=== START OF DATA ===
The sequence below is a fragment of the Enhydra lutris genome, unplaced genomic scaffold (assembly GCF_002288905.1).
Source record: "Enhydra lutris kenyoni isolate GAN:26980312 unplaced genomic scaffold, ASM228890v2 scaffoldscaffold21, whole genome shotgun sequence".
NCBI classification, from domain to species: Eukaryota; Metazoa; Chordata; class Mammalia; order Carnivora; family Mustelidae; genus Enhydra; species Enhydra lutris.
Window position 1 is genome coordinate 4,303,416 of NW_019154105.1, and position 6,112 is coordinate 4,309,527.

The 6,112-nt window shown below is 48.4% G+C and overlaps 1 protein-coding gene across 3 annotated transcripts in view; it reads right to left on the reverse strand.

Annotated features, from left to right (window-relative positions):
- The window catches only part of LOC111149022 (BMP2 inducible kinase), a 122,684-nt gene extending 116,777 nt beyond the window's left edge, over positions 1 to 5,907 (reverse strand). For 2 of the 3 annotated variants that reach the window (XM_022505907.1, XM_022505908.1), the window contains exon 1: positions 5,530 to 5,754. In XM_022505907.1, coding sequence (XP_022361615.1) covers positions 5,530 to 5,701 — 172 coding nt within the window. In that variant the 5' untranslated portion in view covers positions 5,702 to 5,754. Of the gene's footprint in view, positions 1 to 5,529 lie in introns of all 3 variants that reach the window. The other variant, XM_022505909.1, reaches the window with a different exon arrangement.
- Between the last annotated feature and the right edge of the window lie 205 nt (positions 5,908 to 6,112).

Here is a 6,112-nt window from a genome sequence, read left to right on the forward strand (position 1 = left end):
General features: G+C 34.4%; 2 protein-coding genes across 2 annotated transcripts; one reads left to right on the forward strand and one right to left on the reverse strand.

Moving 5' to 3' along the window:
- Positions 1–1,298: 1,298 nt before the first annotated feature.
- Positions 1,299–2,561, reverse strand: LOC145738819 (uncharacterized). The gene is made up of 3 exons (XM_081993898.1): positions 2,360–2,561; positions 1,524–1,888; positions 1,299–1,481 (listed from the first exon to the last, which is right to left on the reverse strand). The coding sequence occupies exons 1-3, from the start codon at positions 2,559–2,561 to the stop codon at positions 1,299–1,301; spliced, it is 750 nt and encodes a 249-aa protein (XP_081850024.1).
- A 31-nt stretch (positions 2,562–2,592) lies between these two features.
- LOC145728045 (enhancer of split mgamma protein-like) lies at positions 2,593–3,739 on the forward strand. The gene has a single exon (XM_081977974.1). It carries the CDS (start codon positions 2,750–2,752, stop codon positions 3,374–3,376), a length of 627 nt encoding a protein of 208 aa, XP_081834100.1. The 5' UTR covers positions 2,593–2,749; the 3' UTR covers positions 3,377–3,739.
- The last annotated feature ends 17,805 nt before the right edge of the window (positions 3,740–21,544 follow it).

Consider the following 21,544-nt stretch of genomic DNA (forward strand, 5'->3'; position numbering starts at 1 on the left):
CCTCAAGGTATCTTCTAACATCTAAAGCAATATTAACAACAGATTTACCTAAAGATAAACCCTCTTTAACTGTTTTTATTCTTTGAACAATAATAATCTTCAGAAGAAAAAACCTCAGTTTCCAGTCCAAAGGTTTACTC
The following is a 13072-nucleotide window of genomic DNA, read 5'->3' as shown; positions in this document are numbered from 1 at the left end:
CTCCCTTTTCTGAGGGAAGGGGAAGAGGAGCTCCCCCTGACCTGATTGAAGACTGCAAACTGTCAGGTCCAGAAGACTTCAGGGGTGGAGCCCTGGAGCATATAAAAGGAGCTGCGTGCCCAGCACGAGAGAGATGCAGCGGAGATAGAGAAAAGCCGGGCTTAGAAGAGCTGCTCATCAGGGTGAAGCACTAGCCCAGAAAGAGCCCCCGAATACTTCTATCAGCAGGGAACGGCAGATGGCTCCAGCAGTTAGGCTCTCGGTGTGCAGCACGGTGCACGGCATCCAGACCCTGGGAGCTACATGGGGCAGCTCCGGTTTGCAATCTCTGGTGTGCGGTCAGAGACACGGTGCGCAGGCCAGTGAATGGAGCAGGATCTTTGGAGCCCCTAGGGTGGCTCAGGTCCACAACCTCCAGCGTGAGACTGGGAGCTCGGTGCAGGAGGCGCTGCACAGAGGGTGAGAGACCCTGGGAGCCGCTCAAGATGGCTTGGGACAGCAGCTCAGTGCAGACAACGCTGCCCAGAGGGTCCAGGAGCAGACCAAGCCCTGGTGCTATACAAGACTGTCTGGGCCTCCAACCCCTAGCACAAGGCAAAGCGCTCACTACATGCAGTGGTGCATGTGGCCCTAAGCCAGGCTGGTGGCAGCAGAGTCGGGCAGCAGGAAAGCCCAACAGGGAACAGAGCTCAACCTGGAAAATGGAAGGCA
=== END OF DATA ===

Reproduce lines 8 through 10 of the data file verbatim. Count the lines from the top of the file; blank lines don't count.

- Between the last annotated feature and the right edge of the window lie 205 nt (positions 5,908 to 6,112).

Here is a 6,112-nt window from a genome sequence, read left to right on the forward strand (position 1 = left end):
General features: G+C 34.4%; 2 protein-coding genes across 2 annotated transcripts; one reads left to right on the forward strand and one right to left on the reverse strand.